The Mets are off to their worst start ever and, no, it hasn’t been pretty. But I am crazy to think that the multiple obituaries in this morning’s papers are premature? Joel Sherman is calling for the fire sale. Tim Smith describes the apocalypse.
No, I don’t think it was reasonable to expect the Mets to challenge the Phillies this year, but I still believe that it’s a team that could play .500 ball or maybe a shade better if they get the breaks. If that was the doomsayers’ expectation, they shouldn’t be declaring the Mets dead right now because while 5-12 is bad, it’s not the sort of start that forecloses an 80-85 win season. If, rather, they predicted better, such a prediction was unreasonable in the first place. But hey, it’s New York and the Mets have played awful baseball, so you have to expect this sort of thing.
It’s the next phase that interests me the most. The phase in which a general manager with a demonstrated track record of not panicking, not bowing to media pressure, understanding sample sizes and, most importantly, understanding the market for high priced, soon-to-be-free-agent veterans (i.e. low) resists the increasing calls for a fire sale.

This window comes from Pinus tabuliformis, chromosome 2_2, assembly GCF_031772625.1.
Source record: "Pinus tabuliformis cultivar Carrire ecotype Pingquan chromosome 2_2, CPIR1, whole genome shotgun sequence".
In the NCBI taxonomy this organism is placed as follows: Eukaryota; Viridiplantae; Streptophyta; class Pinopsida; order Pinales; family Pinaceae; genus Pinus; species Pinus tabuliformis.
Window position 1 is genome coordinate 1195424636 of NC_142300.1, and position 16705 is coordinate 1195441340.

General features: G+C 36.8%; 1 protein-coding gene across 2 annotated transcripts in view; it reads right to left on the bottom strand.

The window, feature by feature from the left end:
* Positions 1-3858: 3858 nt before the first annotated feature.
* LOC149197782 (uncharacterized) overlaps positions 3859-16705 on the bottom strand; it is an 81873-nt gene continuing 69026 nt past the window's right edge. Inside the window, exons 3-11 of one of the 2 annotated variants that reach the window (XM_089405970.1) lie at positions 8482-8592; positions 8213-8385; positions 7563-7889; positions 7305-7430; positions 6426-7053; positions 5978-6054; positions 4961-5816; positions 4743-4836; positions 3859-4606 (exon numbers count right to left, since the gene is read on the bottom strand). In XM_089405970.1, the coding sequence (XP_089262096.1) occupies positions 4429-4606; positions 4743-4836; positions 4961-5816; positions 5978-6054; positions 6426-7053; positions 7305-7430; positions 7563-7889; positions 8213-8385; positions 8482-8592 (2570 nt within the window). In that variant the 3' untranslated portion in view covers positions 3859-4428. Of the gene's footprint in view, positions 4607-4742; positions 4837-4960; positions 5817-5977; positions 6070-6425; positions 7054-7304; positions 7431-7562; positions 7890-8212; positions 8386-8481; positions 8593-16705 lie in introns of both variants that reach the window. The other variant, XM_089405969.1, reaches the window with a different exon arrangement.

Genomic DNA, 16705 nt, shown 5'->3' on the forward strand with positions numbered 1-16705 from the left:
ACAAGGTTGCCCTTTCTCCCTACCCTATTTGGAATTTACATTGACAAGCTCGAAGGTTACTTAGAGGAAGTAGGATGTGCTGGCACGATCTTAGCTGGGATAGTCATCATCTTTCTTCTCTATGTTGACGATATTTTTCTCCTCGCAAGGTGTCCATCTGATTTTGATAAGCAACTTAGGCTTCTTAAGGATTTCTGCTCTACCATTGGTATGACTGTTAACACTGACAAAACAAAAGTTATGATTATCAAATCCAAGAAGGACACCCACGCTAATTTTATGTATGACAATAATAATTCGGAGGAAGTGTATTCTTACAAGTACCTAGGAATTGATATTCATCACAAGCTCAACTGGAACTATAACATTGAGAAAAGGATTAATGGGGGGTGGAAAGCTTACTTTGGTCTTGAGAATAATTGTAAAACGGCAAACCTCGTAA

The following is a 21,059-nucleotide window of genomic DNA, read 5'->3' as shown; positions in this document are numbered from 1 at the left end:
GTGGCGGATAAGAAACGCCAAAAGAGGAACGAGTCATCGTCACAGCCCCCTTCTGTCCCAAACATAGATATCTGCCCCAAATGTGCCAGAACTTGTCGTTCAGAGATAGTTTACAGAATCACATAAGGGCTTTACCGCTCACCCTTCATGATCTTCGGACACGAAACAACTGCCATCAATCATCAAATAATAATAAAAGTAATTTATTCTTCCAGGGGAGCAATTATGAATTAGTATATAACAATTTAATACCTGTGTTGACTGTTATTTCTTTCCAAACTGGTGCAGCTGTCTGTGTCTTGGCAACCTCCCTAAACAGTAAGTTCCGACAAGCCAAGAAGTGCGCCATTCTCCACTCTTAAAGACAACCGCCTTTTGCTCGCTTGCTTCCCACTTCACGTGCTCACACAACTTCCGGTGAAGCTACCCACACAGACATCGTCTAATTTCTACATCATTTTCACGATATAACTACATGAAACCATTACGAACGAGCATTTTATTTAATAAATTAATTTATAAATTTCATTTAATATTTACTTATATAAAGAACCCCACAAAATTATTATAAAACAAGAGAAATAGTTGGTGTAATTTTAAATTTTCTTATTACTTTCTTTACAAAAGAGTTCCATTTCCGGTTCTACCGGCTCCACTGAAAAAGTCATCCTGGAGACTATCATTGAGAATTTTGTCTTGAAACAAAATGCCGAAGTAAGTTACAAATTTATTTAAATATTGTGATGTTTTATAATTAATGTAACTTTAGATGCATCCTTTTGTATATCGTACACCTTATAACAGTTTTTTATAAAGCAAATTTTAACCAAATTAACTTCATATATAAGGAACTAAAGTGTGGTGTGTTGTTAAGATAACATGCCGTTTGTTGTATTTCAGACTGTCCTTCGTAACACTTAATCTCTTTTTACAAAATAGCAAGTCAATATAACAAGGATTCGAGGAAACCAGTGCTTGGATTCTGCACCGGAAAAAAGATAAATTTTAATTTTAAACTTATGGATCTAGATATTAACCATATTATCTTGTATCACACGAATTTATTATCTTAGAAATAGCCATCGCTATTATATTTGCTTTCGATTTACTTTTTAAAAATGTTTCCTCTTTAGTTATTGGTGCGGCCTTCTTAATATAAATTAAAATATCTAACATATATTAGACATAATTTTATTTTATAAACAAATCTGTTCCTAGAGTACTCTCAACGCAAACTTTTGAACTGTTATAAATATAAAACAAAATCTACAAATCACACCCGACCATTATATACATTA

Think that will play well in the tabloids and on talk radio?
The Angels signed Japanese superstar Shohei Ohtani for a $2.3 million signing bonus last weekend. They may have damaged goods on their hands. Jeff Passan of Yahoo Sports reports that Ohtani underwent a physical that revealed a first-degree sprain of his ulnar collateral ligament. As a result, he got a platelet-rich plasma injection on October 20. This was made known to teams after Ohtani entered MLB’s posting system, so it wasn’t like the Angels went into this blind.
Ohtani’s report said, “Although partial damage of UCL in deep layer of his right UCL exists, he is able to continue full baseball participation with sufficient elbow care program.” It also said Ohtani “will most likely be available to start his throwing program approximately a month from the PRP.”
Passan notes that the report also mentioned that a “small free body” floats in Ohtani’s elbow near his UCL.
Ohtani isn’t without other injuries. He battled hamstring and ankle issues throughout 2017 and underwent right ankle surgery back in October. Thankfully for the Angels, this diagnosis is about as good as it could be considering the circumstances. However, if Ohtani does exacerbate his UCL issue, he may ultimately need Tommy John surgery at some point, which would take him out of action for at least a year.